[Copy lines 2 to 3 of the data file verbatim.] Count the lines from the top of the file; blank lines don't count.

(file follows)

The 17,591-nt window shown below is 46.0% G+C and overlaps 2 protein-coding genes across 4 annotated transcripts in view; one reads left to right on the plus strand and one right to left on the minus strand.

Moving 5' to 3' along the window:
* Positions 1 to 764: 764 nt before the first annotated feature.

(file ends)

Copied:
Moving 5' to 3' along the window:
* Positions 1 to 764: 764 nt before the first annotated feature.